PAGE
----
“28 Days Later” is, in my opinion, about as good a movie as you can find in either the zombie subgenre, or the horror genre as a whole. Generally speaking, director Danny Boyle’s movies can be pretty hit-or-miss, but his horror movies and psychological thrillers tend to be right on the money. His first film, “Shallow Grave,” presented audiences with a moral dilemma if ever there was one, and “28 Days Later” does exactly the same thing. Essentially, the audience is given this horrible apocalyptic situation, and two different ways that people choose to survive in that situation. We could take the moral high ground, with Cillian Murphy and Brendan Gleeson, and realize the importance of maintaining human connection in a mostly-abandoned world. Or, if straight-up ruthless survival sounds better, we can side with Christopher Eccleston and his sexually frustrated soldiers. Of course, Boyle sends the message that the way of Eccleston and co. is basically the road to self-destruction, but you can’t help but feel a little bad for the guy. He may have acted horribly but, in the end, he was only doing what he thought was right.

Zombie movies may be formulaic. They may be easy to set up. But, unlike so many other subgenres, they have the potential to make an audience think. We laugh at the zombies trying to force their way into the mall in “Dawn of the Dead,” or the zombie carnival in “Land of the Dead” because these things are absurd. But, if we consider what these characterizations are meant to represent, how absurd do they make us look? Zombie movies are, at their most basic level, an opportunity for a director to turn the camera back on his audience and say “Look. These guys are us. They are what we have become.” If they want to throw a gallon or two of red corn syrup around for emphasis, then so much the better.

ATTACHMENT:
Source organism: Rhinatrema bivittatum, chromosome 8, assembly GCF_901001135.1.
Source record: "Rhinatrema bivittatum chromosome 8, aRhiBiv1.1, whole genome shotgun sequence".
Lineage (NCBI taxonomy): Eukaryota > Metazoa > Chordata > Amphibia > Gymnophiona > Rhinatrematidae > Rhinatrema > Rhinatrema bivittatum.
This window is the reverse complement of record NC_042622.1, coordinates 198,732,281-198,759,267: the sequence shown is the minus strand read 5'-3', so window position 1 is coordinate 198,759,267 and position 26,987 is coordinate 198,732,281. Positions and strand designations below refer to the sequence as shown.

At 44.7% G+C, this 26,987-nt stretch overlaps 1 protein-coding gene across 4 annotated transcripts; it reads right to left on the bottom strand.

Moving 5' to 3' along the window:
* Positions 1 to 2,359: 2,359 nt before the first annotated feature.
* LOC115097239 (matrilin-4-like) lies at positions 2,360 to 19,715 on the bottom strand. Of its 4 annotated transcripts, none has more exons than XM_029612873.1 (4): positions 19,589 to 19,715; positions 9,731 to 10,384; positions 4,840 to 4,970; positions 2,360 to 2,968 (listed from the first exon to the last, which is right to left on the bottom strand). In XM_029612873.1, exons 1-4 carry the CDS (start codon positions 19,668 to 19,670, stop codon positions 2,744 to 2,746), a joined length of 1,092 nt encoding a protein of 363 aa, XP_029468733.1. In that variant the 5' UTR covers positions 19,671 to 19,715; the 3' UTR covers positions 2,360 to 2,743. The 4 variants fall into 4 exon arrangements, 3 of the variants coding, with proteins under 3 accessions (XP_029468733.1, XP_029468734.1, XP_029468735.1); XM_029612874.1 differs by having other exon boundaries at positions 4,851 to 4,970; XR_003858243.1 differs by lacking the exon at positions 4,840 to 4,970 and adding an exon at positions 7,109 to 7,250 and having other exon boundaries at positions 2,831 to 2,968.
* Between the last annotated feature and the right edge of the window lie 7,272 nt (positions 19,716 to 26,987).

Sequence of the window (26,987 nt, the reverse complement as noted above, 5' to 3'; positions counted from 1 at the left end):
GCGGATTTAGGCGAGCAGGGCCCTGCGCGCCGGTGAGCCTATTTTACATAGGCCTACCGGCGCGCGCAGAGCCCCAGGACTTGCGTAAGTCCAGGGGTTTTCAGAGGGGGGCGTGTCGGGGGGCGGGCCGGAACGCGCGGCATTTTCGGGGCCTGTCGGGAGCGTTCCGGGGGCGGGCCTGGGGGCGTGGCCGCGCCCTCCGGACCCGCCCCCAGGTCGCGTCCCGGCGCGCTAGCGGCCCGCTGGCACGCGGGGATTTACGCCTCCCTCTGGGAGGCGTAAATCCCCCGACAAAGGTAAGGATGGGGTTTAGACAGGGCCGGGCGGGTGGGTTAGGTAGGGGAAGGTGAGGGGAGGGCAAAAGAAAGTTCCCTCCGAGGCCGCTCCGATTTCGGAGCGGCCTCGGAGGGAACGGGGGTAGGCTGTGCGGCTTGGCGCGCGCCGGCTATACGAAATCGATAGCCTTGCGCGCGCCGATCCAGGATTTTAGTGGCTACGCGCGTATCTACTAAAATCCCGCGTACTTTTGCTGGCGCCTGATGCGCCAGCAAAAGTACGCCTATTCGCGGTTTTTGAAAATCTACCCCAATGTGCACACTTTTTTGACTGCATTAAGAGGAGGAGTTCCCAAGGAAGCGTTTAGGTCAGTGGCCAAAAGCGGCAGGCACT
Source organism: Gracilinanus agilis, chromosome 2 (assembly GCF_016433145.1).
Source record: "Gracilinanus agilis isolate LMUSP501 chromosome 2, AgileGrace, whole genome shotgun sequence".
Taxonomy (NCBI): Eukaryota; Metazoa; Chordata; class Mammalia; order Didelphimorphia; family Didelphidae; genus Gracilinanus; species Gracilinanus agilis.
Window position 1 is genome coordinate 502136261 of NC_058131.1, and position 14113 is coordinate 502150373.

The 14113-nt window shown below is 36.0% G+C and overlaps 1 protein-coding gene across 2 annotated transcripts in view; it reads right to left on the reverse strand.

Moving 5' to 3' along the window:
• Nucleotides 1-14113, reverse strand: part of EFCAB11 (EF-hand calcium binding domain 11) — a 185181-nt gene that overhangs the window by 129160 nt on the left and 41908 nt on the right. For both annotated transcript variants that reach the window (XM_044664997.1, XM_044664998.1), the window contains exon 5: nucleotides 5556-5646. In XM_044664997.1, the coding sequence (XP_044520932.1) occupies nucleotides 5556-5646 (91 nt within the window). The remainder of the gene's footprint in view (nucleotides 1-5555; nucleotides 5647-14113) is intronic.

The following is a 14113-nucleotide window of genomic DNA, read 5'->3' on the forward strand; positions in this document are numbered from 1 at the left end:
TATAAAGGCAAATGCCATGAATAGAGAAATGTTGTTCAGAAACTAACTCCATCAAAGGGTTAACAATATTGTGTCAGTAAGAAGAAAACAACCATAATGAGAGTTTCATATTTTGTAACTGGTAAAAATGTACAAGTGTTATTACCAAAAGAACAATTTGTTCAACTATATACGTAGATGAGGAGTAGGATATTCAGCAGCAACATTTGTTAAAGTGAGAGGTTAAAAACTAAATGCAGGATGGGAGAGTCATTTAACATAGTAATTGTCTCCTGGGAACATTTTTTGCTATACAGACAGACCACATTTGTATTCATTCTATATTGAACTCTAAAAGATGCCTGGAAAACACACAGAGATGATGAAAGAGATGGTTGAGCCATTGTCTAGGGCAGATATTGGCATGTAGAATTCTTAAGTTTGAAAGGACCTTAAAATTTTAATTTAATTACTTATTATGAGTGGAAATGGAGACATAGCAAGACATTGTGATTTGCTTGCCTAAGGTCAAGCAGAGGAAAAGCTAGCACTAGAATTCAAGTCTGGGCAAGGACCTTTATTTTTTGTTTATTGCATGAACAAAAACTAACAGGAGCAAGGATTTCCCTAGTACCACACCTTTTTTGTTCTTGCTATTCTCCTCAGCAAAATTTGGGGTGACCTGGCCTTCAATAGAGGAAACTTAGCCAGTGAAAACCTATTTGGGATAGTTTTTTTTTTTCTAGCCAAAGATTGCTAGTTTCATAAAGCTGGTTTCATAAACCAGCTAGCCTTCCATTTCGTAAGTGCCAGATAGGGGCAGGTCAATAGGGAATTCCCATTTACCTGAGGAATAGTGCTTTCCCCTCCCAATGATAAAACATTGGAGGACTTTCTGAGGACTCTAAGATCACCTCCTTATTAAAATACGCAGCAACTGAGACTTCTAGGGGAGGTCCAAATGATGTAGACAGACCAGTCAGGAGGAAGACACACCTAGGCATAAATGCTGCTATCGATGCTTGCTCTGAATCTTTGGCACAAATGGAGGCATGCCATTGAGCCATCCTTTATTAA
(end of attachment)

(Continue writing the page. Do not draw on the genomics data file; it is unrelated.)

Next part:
Safety in Formula: Franchise Horror and “Torture Porn”

I consider myself a fairly avid horror fan. Ever since watching “Shaun of the Dead” in high school, I’ve slowly learned to enjoy the genre more and more. I love movies from every subgenre, from slashers to zombies (my personal favorite) to good old-fashioned ghost stories. I love ‘em all.

But one thing that’s always baffled me is franchise movies, particularly those of the “torture porn” variety. I was inspired to start doing some research after noticing the release of “Saw VI” a couple of weeks ago. I remember pretty vividly seeing “Saw II” and the remake of “The Hills Have Eyes” in high school, and realizing (with some relief) that, in fact, I did have a standard when it came to horror. I don’t stand for mindless stuff. If something horrific is going to happen to someone, as a viewer (and, I think, as a human being) I need to have some kind of justification for it. Otherwise, it just isn’t worth my time. I need a moral dilemma, a killer with a background, something other than random acts of violence that don’t send a message.

From my perspective, it seems like franchise horror movies are the epitome of what I consider “the wrong kind” of horror movie. The original films, the ones that start off the franchise, like “A Nightmare on Elm Street” or “Halloween,” even the original “Saw,” have some kind of message or some creative spark that stokes the interest of audiences enough to keep them coming. But whatever the original movies had going for them, it gets lost with every subsequent sequel or remake.

I wanted to get a professional opinion on this, so I turned to Eric Melin, who runs the movie review site Scene-Stealers.com. He told me the popularity of franchises comes from, in the case of Freddy, Jason and Michael Myers, a cult of personality and audiences who want to be scared, but don’t want to have to think about it too much.

“I worked in a video store for a while, and I used to see this every Halloween, when people would come in, because they’re so desperate for scary movies, and they want a new scary movie, so they go straight to the franchises,” Melin told me. “It’s just easier for people to say ‘This weekend we’re going to watch all the Children of the Corns.’ Why not watch something else?”

Why not watch something else, indeed? Why would people willingly choose a formulaic, predictable, meaningless horror movie when there are so many other great ones out there? Why watch “Freddy Vs. Jason” when you can see “The Orphanage?” According to Mark Kermode, a movie critic for BBC Radio 5, it’s precisely because of the formula that franchises are so popular.

In an essay he wrote for the Independent, called “Horror Will Eat Itself,” Kermode writes that familiar elements are exactly what many people like about horror movies. He uses Wes Craven’s “Scream” movies as an example, noting that the director’s simultaneous celebration and skewering of horror tropes were what made that particular franchise so popular.